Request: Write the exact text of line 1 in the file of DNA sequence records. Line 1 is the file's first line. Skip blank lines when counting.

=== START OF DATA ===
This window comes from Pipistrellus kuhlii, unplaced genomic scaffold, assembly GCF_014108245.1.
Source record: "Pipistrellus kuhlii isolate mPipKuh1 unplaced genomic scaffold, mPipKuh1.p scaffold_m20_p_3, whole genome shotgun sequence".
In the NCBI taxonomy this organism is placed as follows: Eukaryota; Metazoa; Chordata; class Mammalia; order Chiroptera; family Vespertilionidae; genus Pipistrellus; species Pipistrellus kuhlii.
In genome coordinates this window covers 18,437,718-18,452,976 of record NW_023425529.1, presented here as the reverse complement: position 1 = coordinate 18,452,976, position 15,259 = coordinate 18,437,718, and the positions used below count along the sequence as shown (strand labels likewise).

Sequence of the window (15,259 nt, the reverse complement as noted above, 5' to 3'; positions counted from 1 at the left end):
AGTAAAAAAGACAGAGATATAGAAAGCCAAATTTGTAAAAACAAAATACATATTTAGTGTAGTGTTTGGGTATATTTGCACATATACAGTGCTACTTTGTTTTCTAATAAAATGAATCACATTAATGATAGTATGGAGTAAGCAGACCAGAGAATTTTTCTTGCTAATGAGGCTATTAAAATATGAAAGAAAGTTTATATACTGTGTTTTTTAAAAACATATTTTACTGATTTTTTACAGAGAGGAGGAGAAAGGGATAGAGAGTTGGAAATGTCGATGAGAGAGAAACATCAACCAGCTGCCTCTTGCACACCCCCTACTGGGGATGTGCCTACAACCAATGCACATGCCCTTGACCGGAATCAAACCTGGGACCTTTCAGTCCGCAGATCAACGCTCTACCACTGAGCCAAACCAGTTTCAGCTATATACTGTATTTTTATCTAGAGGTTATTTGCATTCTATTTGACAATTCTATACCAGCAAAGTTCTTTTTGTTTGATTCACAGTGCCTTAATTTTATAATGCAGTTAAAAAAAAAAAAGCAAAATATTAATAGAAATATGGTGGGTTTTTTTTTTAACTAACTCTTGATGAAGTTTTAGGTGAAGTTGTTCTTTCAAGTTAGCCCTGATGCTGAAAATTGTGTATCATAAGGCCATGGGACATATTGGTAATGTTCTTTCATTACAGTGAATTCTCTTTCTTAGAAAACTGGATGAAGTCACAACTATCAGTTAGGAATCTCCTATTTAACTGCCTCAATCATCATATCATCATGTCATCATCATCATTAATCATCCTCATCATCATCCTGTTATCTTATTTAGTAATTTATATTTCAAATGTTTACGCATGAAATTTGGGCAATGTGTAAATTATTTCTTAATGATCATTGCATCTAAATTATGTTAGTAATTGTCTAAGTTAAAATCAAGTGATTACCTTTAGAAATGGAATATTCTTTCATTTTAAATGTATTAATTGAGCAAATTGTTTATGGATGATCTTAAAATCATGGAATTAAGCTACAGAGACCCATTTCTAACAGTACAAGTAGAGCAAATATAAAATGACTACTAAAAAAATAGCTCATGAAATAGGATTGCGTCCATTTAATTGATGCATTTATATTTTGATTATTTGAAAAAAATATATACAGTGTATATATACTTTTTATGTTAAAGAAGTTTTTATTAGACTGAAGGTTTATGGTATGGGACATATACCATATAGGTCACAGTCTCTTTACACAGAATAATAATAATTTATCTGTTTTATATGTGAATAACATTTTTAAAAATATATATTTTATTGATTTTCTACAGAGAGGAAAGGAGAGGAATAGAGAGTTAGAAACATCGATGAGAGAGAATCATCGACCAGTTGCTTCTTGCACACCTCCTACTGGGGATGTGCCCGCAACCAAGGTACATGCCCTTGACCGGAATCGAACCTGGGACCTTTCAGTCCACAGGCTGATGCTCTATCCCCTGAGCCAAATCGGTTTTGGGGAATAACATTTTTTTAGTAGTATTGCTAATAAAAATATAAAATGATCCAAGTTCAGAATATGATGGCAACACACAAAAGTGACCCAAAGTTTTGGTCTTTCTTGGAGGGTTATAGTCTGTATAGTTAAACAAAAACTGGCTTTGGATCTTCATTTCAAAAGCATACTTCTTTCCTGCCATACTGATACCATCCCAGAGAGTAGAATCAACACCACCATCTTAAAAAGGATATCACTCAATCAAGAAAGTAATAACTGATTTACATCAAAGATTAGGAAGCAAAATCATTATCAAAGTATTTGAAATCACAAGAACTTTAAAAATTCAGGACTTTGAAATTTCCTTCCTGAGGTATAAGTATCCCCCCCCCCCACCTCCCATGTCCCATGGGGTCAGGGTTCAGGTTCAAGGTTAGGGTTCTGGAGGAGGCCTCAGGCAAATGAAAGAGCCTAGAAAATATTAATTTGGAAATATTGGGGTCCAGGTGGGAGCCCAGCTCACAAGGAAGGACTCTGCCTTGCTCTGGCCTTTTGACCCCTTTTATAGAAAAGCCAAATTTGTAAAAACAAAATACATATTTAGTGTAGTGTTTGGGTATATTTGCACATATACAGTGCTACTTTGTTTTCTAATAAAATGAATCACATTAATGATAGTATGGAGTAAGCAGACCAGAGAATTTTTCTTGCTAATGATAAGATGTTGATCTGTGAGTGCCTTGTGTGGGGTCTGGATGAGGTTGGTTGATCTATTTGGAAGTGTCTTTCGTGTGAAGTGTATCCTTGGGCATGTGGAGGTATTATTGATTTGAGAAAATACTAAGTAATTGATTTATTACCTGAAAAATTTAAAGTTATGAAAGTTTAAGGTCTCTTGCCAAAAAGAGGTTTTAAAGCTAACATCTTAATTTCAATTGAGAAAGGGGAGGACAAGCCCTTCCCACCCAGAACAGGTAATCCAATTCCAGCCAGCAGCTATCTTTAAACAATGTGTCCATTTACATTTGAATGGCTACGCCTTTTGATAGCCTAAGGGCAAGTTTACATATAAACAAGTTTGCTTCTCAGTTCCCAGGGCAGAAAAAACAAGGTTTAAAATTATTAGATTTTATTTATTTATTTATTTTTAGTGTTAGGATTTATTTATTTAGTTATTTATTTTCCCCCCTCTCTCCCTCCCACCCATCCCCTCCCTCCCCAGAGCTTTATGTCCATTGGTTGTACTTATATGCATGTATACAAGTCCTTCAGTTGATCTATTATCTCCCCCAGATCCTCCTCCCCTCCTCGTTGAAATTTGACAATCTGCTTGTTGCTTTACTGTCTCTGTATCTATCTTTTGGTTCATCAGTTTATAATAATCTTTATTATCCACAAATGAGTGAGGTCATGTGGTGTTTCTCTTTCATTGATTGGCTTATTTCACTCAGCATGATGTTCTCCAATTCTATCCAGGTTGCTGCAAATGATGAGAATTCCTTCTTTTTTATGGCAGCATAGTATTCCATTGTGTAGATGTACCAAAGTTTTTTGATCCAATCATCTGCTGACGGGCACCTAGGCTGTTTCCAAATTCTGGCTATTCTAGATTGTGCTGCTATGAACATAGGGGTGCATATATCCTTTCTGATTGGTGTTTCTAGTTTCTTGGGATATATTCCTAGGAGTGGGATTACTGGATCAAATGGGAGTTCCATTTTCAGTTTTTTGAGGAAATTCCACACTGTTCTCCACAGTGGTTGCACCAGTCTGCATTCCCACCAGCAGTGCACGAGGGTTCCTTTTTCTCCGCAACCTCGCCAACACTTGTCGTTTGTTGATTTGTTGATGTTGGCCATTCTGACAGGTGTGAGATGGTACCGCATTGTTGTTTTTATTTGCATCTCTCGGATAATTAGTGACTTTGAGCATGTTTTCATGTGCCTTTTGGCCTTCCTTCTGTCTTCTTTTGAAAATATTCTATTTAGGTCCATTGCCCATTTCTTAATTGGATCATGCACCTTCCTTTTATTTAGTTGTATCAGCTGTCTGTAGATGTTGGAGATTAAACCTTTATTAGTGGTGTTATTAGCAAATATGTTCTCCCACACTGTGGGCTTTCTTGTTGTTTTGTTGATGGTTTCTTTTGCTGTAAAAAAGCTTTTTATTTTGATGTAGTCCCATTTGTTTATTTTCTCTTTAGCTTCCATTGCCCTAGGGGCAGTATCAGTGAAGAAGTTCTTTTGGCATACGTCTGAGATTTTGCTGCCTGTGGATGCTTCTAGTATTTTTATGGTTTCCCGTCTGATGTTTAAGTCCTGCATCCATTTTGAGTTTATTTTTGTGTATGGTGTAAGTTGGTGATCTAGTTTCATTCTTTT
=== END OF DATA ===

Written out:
This window comes from Pipistrellus kuhlii, unplaced genomic scaffold, assembly GCF_014108245.1.